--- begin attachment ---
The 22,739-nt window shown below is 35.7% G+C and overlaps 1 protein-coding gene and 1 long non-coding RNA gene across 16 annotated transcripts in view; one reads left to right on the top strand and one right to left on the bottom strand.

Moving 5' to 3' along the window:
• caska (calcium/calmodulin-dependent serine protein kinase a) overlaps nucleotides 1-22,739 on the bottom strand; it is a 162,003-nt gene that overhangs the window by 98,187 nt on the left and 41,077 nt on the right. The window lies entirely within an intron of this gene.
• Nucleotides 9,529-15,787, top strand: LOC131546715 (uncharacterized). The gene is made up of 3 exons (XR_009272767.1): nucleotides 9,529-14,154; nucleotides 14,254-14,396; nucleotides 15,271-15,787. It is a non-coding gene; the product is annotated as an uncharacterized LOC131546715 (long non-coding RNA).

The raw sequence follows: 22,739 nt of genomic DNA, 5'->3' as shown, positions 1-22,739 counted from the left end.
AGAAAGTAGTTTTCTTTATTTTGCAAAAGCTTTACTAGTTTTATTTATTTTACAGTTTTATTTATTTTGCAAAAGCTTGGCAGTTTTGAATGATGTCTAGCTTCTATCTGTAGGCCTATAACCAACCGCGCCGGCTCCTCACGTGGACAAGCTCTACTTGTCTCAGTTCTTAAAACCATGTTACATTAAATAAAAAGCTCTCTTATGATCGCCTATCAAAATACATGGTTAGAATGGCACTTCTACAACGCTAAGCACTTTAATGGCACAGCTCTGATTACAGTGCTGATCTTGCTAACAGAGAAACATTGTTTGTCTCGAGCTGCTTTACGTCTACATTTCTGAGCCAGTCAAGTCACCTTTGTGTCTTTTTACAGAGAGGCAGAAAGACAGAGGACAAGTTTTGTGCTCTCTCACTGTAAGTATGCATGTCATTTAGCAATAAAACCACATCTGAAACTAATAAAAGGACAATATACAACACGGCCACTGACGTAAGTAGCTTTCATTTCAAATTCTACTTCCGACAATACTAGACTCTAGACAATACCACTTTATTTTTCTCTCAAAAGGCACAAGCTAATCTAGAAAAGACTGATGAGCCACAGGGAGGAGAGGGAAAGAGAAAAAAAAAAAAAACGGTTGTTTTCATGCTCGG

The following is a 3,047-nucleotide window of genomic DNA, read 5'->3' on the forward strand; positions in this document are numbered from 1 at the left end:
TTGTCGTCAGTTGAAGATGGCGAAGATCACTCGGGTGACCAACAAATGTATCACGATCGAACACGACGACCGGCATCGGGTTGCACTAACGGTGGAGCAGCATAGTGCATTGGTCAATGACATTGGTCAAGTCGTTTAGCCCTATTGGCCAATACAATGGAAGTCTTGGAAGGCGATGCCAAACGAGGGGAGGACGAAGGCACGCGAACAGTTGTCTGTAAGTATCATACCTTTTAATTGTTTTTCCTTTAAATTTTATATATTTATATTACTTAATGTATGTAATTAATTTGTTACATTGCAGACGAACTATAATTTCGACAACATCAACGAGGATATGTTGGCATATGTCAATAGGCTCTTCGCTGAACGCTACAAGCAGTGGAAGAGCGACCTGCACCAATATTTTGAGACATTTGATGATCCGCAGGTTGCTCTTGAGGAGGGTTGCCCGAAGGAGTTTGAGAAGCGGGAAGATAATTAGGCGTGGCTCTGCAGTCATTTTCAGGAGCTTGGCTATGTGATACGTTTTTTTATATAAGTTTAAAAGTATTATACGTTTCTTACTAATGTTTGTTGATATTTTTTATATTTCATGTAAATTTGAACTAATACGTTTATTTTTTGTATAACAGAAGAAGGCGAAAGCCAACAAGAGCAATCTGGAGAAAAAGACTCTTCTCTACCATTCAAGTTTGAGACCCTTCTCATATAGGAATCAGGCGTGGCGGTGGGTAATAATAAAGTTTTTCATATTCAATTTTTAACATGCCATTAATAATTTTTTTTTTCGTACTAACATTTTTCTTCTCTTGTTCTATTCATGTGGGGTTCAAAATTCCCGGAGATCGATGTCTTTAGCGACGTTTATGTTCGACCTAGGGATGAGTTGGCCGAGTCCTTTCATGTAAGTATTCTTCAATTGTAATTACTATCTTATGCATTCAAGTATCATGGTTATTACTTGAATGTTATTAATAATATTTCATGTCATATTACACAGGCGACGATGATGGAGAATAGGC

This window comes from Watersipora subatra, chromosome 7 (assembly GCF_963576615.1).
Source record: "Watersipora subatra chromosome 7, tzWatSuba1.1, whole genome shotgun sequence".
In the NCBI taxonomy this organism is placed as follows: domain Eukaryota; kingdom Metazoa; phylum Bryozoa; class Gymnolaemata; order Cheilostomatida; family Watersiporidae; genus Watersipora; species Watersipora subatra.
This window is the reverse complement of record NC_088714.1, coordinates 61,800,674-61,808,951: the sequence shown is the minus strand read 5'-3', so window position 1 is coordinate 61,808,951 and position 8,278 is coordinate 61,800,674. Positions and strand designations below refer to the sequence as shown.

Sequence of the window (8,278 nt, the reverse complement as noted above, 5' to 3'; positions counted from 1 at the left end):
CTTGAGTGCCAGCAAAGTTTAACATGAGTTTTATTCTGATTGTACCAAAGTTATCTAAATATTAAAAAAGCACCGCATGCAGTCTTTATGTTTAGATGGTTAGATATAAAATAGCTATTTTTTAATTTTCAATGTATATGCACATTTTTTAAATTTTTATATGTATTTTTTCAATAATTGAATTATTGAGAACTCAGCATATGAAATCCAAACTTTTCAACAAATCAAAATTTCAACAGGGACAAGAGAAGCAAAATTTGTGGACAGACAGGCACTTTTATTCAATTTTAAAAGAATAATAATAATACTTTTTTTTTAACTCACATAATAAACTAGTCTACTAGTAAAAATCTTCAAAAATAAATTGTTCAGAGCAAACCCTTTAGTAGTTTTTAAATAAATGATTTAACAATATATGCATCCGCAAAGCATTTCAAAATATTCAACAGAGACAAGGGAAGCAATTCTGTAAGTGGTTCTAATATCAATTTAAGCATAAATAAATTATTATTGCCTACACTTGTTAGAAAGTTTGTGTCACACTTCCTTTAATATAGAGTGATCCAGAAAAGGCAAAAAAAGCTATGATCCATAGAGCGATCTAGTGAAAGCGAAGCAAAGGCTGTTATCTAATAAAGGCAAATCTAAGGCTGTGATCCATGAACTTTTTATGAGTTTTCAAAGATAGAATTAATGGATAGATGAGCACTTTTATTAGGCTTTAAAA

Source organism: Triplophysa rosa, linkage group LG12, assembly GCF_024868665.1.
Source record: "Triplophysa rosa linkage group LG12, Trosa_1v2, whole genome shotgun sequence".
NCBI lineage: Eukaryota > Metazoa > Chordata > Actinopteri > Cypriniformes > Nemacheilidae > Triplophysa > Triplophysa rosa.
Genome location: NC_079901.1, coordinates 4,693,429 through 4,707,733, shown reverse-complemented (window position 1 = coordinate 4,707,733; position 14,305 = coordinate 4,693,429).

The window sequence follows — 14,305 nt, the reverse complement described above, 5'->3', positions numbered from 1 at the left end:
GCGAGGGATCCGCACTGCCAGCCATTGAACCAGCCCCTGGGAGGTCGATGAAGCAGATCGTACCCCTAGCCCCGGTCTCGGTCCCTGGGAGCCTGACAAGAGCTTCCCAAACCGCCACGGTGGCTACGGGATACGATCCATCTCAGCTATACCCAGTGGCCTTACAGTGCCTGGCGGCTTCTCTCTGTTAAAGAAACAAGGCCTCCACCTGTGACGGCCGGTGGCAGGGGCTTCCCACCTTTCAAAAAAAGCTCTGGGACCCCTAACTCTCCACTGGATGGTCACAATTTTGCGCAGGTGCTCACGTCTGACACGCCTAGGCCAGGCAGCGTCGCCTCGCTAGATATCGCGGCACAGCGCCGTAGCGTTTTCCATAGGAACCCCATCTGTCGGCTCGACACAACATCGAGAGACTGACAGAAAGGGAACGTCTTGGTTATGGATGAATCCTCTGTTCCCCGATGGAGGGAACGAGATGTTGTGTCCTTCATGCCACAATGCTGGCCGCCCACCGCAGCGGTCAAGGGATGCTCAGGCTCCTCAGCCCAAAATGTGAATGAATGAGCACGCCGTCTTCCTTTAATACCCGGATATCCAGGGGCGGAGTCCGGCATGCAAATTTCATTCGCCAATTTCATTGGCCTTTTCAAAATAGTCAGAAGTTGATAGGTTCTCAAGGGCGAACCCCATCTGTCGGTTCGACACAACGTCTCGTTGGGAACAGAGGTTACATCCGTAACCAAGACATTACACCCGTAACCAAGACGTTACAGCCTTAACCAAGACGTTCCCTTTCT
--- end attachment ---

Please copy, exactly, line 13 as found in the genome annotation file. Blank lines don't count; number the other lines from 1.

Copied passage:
Sequence of the window (8,278 nt, the reverse complement as noted above, 5' to 3'; positions counted from 1 at the left end):